WHEN DID YOU FIRST GET THE BUG TO BE A MUSICIAN?
I can tell you exactly. When I heard the Sex Pistols album, Never Mind The Bollocks, on cassette. That made me feel like, ‘Hey, I can do this as well!’ Within 48 hours I had formed a band at high school called Electric Sheep. That was in 1981. Adam Jones of Tool was also in the band, playing guitar. There were three bands in our school. One was a pretty-boy pop band, the second was a bad-boy metal band, and then there was us. The others were covers bands, but we did our own stuff. To be honest, we weren’t good enough to do covers! We sounded like a cross between Devo, The Clash and the Pistols. But it didn’t last long. I do recall that we had song titles like Salvador Death Squad and Five Buck Whore. Even in those days [I was] mixing up politics with more earthy ideas!
HOW DID YOU IMPROVE AS A GUITARIST?
I’m an obsessive-compulsive person, and once I was hooked on the guitar I just practiced all the time. I took it to college, and just kept at it – eight hours a day. There was something very controlling about being able to play this instrument with six wires, made out of wood. I got into playing the guitar comparatively late in life – 16 or 17 – as compared to so many of my heroes. Therefore, I had to work a lot harder at getting any good. I’d say that I’m also a conservative player.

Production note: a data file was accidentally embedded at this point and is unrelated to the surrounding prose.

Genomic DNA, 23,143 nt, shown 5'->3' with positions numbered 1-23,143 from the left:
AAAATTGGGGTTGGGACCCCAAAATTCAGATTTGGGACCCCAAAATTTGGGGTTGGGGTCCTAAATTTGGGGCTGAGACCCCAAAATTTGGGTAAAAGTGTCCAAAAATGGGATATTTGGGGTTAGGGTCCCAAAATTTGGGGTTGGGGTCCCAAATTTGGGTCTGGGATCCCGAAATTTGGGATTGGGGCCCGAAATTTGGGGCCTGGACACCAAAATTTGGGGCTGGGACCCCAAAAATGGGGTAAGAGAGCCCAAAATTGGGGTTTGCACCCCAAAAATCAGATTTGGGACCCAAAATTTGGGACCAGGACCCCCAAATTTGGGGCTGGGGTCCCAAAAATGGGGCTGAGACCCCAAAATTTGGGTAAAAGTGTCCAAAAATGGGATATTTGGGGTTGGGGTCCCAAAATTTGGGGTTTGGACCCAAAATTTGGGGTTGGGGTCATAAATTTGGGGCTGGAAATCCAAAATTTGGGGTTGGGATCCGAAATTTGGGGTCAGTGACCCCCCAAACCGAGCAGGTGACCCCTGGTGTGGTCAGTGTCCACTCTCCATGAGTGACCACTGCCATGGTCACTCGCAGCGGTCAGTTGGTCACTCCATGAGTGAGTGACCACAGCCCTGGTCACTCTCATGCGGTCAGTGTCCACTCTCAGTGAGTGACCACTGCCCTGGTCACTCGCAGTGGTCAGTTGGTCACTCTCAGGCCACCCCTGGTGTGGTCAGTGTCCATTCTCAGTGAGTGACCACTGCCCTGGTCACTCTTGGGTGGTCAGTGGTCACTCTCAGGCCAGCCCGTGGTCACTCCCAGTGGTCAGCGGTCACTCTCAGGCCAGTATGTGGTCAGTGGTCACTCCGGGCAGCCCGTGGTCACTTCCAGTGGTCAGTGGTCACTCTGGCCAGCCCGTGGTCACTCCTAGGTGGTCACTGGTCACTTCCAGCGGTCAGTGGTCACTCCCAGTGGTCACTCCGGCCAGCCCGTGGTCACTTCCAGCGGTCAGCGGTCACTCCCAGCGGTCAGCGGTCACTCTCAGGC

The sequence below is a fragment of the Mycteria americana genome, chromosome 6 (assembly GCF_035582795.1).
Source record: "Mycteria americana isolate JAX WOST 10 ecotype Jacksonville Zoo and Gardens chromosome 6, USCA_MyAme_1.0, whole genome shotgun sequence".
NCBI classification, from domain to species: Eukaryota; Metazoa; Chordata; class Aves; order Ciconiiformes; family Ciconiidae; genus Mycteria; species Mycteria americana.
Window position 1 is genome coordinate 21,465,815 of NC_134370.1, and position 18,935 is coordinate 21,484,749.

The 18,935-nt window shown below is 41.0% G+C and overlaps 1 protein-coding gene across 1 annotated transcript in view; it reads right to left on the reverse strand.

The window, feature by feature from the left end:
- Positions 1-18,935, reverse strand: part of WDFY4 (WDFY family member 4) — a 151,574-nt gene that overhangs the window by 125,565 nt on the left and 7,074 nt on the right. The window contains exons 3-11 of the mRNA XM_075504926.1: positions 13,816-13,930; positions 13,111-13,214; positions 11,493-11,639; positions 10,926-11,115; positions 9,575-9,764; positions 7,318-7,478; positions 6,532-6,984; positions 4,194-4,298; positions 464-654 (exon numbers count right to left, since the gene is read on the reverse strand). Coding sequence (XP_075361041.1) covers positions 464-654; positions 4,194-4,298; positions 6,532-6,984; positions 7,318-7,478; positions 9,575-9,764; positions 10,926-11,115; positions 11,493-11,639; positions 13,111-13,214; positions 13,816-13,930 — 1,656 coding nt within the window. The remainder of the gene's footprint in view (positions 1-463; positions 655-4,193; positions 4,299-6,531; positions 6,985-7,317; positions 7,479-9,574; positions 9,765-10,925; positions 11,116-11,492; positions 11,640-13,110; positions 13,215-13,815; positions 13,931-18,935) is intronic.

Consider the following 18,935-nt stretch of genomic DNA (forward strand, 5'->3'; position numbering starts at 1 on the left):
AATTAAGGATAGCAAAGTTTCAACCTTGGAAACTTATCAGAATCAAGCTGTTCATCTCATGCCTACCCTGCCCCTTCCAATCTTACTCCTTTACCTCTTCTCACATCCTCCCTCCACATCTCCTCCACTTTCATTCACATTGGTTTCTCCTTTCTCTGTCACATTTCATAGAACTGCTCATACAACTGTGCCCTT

WHAT WAS HARVARD LIKE FOR SOMEONE WITH RADICAL POLITICAL VIEWS?
I think I’ve always thrived on uncomfortable situations. I was the only black kid in Libertyville. The only pinko in the school. The only rock musician at Harvard. The only Harvard graduate living in a punk rock squat in Hollywood… so I think the fact that I studied political sciences at Harvard felt natural to me. I was still subversive in my own way. For instance, building a shantytown in the courtyard of the college to emphasise the evils of apartheid, and embarrass the powers-that-be.
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YOUR FIRST JOB AFTER GRADUATION WAS WORKING FOR A US SENATOR…
Yes. Senator Alan Cranston. But it took me a while to get that job. I came to Hollywood with $1,000 in my pocket. That was soon spent and it took me months to gain employment. It was a real eye-opener. Cranston was, possibly, the most left-wing Senator ever in America. And yet even he had to compromise to satisfy the big money people who control electoral politics. There’s just no getting away from this.
DO YOU HAVE ANY ASPIRATIONS TO STAND FOR THE SENATE?
Definitely not. As I said, it’s run for the benefit of the billionaires who fund it. The way things are right now, you can do much more outside of mainstream politics.
YOUR FIRST PROPER BAND WAS LOCK UP. HOW DID YOU GET THE GIG WITH THEM?